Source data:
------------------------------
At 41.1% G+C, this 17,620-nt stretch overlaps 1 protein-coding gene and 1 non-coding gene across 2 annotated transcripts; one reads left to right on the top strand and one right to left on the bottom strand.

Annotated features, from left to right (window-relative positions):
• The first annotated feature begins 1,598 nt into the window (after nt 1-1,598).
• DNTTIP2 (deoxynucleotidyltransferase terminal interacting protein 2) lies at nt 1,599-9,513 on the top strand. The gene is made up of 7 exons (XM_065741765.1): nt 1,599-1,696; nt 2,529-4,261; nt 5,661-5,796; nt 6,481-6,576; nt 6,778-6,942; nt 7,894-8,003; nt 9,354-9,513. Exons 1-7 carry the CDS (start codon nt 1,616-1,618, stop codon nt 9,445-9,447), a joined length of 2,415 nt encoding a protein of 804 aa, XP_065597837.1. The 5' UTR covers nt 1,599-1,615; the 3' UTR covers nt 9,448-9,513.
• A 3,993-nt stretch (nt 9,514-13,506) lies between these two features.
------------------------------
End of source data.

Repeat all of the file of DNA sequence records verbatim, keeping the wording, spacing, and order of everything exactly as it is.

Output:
At 41.1% G+C, this 17,620-nt stretch overlaps 1 protein-coding gene and 1 non-coding gene across 2 annotated transcripts; one reads left to right on the top strand and one right to left on the bottom strand.

Annotated features, from left to right (window-relative positions):
• The first annotated feature begins 1,598 nt into the window (after nt 1-1,598).
• DNTTIP2 (deoxynucleotidyltransferase terminal interacting protein 2) lies at nt 1,599-9,513 on the top strand. The gene is made up of 7 exons (XM_065741765.1): nt 1,599-1,696; nt 2,529-4,261; nt 5,661-5,796; nt 6,481-6,576; nt 6,778-6,942; nt 7,894-8,003; nt 9,354-9,513. Exons 1-7 carry the CDS (start codon nt 1,616-1,618, stop codon nt 9,445-9,447), a joined length of 2,415 nt encoding a protein of 804 aa, XP_065597837.1. The 5' UTR covers nt 1,599-1,615; the 3' UTR covers nt 9,448-9,513.
• A 3,993-nt stretch (nt 9,514-13,506) lies between these two features.